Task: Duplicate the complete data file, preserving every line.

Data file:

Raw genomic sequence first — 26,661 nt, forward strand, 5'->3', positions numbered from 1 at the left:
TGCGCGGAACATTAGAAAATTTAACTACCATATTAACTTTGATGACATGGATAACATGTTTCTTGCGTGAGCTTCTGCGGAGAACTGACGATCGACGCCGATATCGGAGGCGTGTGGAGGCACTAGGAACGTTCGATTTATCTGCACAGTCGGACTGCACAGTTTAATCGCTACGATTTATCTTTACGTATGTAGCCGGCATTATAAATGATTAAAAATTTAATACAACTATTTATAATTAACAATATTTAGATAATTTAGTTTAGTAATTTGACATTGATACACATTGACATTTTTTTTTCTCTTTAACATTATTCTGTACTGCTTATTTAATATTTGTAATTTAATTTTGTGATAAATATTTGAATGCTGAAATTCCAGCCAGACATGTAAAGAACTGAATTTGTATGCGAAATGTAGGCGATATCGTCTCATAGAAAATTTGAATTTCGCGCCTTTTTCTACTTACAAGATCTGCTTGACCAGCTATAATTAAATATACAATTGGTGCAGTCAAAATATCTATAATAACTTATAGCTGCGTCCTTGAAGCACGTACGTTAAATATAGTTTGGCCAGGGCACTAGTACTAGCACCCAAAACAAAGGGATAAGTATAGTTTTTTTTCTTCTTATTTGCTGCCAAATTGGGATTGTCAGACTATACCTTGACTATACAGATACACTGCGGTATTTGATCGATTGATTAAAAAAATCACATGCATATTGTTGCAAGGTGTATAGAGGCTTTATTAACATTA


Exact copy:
Raw genomic sequence first — 26,661 nt, forward strand, 5'->3', positions numbered from 1 at the left:
TGCGCGGAACATTAGAAAATTTAACTACCATATTAACTTTGATGACATGGATAACATGTTTCTTGCGTGAGCTTCTGCGGAGAACTGACGATCGACGCCGATATCGGAGGCGTGTGGAGGCACTAGGAACGTTCGATTTATCTGCACAGTCGGACTGCACAGTTTAATCGCTACGATTTATCTTTACGTATGTAGCCGGCATTATAAATGATTAAAAATTTAATACAACTATTTATAATTAACAATATTTAGATAATTTAGTTTAGTAATTTGACATTGATACACATTGACATTTTTTTTTCTCTTTAACATTATTCTGTACTGCTTATTTAATATTTGTAATTTAATTTTGTGATAAATATTTGAATGCTGAAATTCCAGCCAGACATGTAAAGAACTGAATTTGTATGCGAAATGTAGGCGATATCGTCTCATAGAAAATTTGAATTTCGCGCCTTTTTCTACTTACAAGATCTGCTTGACCAGCTATAATTAAATATACAATTGGTGCAGTCAAAATATCTATAATAACTTATAGCTGCGTCCTTGAAGCACGTACGTTAAATATAGTTTGGCCAGGGCACTAGTACTAGCACCCAAAACAAAGGGATAAGTATAGTTTTTTTTCTTCTTATTTGCTGCCAAATTGGGATTGTCAGACTATACCTTGACTATACAGATACACTGCGGTATTTGATCGATTGATTAAAAAAATCACATGCATATTGTTGCAAGGTGTATAGAGGCTTTATTAACATTA